That Charlie LeDuff book I'm reading - "Work and Other Sins - is interesting. I just read a section about a guy whose job it is to replace the ten inch, 620 watt flashing aviation beacon atop the Empire State Building. Normally, 17 million watts of power radiates from the antenna mast; in order for a man to climb it to change the bulb, four television stations have to go off the air and sixteen radio stations have to be rerouted to other antennas. It's a steady thirty mile an hour wind up there and about zero degree Fahrenheit.
I once did something somewhat like this in 1984 - but only in terms of function and nowhere near in terms of danger and extreme conditions. I had to climb atop an antenna mast atop the Eyring Science Center building on the BYU campus to remove a wind measuring device. (I was working part time for the physics department as a electronics repair guy.) The total height was only about six stories, but it was scary nonetheless because I don't like heights.
And the older I get, the less I like them.
I was the natural candidate because I had done telephone cable repair work atop telephone poles when I was in the Marines. I well recall the Fear of Heights Test at the Sheppard Air Force Base Comm-Elec school... it involved climbing a 200 foot antenna mast. I wore a safety belt with a ratcheting device that went click-click-click on the ladder as I ascended - which seemed to take forever. When I got to the top the instructor yelled, "Okay, lean out with your belt!" I closed my eyes and did so. "Are you gonna die?" he asked. "No," I hollered back. "Okay, then come down - you pass," he shouted. So I came down. I was scared to death and my heart was racing, but I didn't let on. I wouldn't. No Marine is going to admit fear to an Air Force guy!
Back to the BYU Eyring Science Center: I shimmied up the mast wearing a safety belt and gingerly reached upwards to remove the three bolts holding the device onto the socket, and took it down. I could see students on the ground looking up at me... and it was kind of shaky at the top - the mast moved a bit with the breezes. While up there I was thinking that if the mast collapsed with me at the top it would be an ignominious way to go. It was certainly a memorable part of my BYU experience.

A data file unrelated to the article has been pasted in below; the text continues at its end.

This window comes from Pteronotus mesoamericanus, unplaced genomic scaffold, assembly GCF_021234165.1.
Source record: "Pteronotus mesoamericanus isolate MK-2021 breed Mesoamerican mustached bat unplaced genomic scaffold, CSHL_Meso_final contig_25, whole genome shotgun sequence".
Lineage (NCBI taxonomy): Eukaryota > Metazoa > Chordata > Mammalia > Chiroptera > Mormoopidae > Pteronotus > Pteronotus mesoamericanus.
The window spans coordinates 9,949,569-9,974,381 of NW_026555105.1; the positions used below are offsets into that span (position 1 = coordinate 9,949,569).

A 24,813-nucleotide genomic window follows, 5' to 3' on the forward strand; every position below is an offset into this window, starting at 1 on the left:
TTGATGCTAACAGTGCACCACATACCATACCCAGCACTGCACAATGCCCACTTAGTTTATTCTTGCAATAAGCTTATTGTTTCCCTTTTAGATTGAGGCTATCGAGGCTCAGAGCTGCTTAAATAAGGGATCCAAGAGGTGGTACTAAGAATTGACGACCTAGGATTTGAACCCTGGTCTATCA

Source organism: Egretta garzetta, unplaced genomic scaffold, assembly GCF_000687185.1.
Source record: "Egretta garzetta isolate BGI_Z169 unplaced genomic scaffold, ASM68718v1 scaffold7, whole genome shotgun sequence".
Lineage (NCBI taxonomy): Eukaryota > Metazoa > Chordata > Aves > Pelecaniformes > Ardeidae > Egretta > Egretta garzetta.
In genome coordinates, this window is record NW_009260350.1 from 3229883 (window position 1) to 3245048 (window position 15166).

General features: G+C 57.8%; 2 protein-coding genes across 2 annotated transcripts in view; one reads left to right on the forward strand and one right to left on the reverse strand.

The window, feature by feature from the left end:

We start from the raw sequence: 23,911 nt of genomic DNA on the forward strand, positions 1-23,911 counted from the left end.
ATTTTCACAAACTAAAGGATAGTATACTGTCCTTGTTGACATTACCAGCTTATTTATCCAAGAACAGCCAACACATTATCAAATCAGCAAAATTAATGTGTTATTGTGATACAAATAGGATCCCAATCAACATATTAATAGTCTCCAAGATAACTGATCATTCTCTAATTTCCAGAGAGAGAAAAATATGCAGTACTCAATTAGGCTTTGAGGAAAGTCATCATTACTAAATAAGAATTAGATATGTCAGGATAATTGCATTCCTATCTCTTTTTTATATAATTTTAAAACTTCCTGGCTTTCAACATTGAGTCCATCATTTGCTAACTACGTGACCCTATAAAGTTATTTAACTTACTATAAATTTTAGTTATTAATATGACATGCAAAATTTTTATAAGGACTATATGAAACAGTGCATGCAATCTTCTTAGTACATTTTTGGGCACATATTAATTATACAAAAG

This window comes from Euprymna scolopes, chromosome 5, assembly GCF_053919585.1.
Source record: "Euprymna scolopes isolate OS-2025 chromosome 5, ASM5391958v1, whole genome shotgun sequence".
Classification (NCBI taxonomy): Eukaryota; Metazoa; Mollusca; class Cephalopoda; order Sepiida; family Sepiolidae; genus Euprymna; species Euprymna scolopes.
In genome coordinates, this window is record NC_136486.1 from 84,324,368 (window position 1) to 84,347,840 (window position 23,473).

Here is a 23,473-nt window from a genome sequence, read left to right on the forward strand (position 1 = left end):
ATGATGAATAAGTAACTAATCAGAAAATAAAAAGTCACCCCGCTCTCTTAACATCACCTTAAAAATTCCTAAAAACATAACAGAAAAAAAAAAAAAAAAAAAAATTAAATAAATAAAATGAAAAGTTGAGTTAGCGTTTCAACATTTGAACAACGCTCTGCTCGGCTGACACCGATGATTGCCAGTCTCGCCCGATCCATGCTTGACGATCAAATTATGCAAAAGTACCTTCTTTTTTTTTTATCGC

The other cool thing I once had to do was to remove and replace the electromagnet ring that powered the Foucault Pendulum in the same building; this involved a climb into the rafters of the attic. A bit tricky but nowhere as bad as the antenna mast.
As readers of this blog know, I love music. In fact, I can't imagine life without it. One of my all-time favorite songs - perhaps my favorite song, ever - is the 1959 Flamingos (shown above) adaptation of "I Only Have Eyes for You." It is the ultimate doo-wop nocturne. I recall being in the car with my parents one night; I must have been only four or five or so. We were out in the middle of nowhere - the desert? - and they had the radio on. This song played on the radio just as we arrived at a Chevron station (then called Standard Oil). The red, white and blue neon sign lit up in the interior of the car for a time, then everything got dark again as we drove on.
I recall thinking that the song perfectly matched the environment. The production of this Flamingos song is celebrated for being ethereal and dreamy; I wondered about the song being carried over the air on radio waves, and that it sounded like it was... I was a somewhat precocious boy.
Anyway, I found this website that describes the production and recording sessions behind this great song - fascinating! It started as a completely bizarre and over the top Busby Berkeley number in the 1934 Dick Powell/Ruby Keeler musical "Dames." (Video here - watch it, it is jaw-dropping. Before there was CGI there was Busby Berkeley.) But it was the Flamingos' arranger Terry "Buzzy" Johnson who realized that the song would work better slowed down and made romantic. According to the article he arrived at the sound in a dream!
"I was so tired that I fell asleep, and in my dream I heard ‘I Only Have Eyes For You’ just the way it came out on our record. I heard the ‘doo-bop sh-bop’ [backing vocals], I heard the way the harmony would sound — I heard the harmony so clear, and I heard the structure of the chords. As soon as I woke up, I grabbed the guitar off my chest and it was like God put my fingers just where they were supposed to be. I played those chords and I heard the harmonies, and so I called the guys. I woke them all up and I said, ‘Come over to my room right now! I’ve got ‘I Only Have Eyes For You’!'"
I once exchanged e-mails about the song with Johnson; he still tours with "Terry Johnson's Flamingos." I get their e-mail announcements - some day I hope to see them in concert.
And now you should listen to the song...
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